Epoch J2000 Equinox J2000
|Right ascension||14h 03m 49.40535s|
|Declination||–60° 22′ 22.9266″|
|Apparent magnitude (V)||0.60|
|Radial velocity (Rv)||+5.9 km/s|
|Proper motion (μ)||RA: –33.27 mas/yr
Dec.: –23.16 mas/yr
|Parallax (π)||9.35 ± 0.50 mas|
|Distance||350 ± 20 ly
(107 ± 6 pc)
|Spectral type||B1 III|
|U−B color index||–0.98|
|B−V color index||–0.22|
|Variable type||β Cep|
|Mass||10.7 ± 0.1 / 10.3 ± 0.1 M☉|
|Surface gravity (log g)||3.5 ± 0.4 cgs|
|Temperature||25,000 ± 2,000 K|
|Age||(14.1 ± 0.6) × 106 years|
Beta Centauri (β Cen, β Centauri) is a trinary star system in the southern constellation of Centaurus. The system's combined apparent visual magnitude of 0.60, makes it the second brightest star in the constellation Centaurus and the tenth brightest star in the night sky. It has the traditional names Hadar and Agena. The name Hadar comes from the Arabic حضار (the root's meaning is "to be present" or "on the ground" or "settled, civilized area"), while the name Agena may ultimately be derived from the Latin gena 'knees'. The Chinese name for the star is 马腹一 (Mandarin: mǎ fù yī, the First Star of the Horse's Abdomen).
The Beta Centauri system has three components: Beta Centauri A1, A2 and B.
According to parallax measurements from the astrometric Hipparcos satellite, the distance to this system is about 350 light-years (110 parsecs). The spectrum matches a star with a stellar classification of B1 III, with the luminosity class of III indicating Beta Centauri A1 and A2 are both giant stars that have exhausted the hydrogen at its core and evolved away from the main sequence. They are both Beta Cephei variable stars with a pulsation period of 0.157 days.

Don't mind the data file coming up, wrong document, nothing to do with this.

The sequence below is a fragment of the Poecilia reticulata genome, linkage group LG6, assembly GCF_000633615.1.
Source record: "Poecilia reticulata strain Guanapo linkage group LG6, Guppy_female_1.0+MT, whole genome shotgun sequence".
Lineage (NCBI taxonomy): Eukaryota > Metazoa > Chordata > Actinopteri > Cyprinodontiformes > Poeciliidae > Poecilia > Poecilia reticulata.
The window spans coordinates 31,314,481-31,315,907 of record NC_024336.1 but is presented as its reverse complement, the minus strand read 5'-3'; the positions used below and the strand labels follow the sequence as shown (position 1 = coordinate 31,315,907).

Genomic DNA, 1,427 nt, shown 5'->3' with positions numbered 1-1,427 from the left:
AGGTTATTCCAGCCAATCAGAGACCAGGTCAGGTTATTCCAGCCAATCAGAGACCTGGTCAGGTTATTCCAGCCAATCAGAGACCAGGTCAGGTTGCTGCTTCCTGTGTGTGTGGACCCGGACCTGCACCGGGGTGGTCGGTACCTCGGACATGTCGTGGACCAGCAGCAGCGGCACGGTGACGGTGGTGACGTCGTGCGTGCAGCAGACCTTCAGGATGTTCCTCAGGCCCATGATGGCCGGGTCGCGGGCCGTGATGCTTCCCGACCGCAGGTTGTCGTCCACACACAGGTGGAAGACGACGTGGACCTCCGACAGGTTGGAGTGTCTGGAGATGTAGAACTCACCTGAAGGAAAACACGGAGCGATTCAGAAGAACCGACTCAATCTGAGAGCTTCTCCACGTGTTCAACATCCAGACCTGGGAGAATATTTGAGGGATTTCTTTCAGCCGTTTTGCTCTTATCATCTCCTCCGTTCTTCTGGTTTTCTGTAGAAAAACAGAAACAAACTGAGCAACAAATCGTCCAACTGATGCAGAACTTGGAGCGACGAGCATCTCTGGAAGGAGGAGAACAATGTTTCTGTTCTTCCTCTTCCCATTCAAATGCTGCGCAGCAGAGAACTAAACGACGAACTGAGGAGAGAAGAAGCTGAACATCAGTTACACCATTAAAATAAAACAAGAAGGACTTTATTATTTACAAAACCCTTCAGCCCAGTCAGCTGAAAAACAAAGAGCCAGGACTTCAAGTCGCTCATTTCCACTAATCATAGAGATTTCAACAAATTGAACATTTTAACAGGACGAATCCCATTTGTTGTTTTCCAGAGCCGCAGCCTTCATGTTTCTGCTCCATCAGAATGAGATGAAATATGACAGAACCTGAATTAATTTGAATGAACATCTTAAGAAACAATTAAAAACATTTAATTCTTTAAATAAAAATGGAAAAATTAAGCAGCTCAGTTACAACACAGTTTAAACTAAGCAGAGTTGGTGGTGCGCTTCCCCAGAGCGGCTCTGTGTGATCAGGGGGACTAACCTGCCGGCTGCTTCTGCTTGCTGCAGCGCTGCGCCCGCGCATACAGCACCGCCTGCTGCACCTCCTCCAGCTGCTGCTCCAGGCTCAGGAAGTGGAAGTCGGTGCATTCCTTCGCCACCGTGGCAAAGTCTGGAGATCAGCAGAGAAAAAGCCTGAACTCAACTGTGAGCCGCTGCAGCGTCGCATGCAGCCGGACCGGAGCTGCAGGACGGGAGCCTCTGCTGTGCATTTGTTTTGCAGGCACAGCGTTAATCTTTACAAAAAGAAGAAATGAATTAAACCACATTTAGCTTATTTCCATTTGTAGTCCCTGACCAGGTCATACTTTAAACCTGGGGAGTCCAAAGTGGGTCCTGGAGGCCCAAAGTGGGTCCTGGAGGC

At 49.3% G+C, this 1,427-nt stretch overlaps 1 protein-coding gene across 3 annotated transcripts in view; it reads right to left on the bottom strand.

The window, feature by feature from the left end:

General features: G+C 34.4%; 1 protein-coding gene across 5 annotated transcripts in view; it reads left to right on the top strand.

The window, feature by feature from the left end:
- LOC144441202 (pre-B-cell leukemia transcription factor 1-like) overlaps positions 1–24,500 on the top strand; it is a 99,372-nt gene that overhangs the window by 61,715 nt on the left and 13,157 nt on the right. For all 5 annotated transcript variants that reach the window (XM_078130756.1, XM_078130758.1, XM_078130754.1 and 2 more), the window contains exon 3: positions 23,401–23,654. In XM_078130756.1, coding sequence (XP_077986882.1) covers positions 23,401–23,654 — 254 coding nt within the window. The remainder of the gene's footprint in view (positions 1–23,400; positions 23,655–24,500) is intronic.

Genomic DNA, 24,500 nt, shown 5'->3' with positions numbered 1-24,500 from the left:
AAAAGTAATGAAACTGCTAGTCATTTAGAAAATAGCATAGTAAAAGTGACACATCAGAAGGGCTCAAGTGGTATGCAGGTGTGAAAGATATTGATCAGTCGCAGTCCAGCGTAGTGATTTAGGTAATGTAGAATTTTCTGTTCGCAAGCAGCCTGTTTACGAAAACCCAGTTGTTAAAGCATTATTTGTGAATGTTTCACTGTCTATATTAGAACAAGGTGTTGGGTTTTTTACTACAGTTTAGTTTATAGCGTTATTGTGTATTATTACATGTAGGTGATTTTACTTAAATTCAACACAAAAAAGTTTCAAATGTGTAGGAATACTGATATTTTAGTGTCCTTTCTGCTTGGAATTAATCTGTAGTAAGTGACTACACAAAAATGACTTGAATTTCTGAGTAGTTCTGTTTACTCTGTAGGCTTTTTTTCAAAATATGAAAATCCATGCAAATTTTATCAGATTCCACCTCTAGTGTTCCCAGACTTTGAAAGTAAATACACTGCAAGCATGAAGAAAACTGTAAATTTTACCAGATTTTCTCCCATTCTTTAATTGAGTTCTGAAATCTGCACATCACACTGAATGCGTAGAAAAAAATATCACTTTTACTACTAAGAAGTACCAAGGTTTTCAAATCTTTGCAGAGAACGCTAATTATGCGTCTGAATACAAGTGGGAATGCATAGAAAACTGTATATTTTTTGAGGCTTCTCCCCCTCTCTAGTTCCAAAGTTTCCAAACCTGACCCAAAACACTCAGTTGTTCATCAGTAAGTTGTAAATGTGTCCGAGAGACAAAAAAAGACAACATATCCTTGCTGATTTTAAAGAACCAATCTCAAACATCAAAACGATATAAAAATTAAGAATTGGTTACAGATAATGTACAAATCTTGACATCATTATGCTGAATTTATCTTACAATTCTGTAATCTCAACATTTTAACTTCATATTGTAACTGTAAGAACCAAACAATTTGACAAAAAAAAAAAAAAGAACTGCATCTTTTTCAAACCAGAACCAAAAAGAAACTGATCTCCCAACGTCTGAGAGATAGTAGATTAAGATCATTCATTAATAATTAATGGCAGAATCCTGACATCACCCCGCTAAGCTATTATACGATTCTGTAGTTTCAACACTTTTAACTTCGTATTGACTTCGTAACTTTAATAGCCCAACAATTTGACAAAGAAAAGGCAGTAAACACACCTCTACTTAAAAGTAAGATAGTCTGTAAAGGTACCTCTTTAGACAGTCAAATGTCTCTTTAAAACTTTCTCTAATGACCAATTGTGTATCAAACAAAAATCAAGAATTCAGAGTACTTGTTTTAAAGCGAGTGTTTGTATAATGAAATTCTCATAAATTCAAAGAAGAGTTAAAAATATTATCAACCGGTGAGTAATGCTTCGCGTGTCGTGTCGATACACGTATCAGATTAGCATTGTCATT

In 1967, Beta Centauri's observed periodic variation in radial velocity suggested that Beta Centauri A is a double-lined spectroscopic binary. This was confirmed in 1999. The primary consists of a pair of stars, (A1 and A2) with nearly identical mass that orbit each other over a period of 357 days with a large eccentricity of about 0.81. The pair are separated by a mean distance of roughly 4 astronomical units.
In 1935, Joan Voûte identified Beta Centauri B, giving it the identifier VOU 31. The companion is separated from the primary by 1.3 seconds of arc, and has remained so since the discovery, although the position angle has changed six degrees since. Beta Centauri B orbits A1 and A2 at .6 light years, or 100k AUs, with a period of roughly 1500 years. Beta Centauri B is a B1 Dwarf with an apparent magnitude of 3.7, and an absolute magnitude of -1.5, similar to that of Achernar.
Beta Centauri is well known in the Southern Hemisphere as the inner of the two "Pointers" to the Southern Cross. A line made from the other pointer, Alpha Centauri, through Beta Centauri leads to within a few degrees of Gacrux, the star at the top of the cross. Using Gacrux, a navigator can draw a line with Acrux to effectively determine south.
The indigenous Boorong people of northwestern Victoria named it as Bermbermgle (together with α Cen), two brothers who were noted for their courage and destructiveness, and who spear and kill Tchingal, "The Emu" (Coalsack Nebula). The two brothers in Wotjobaluk people is Bram-bram-bult.
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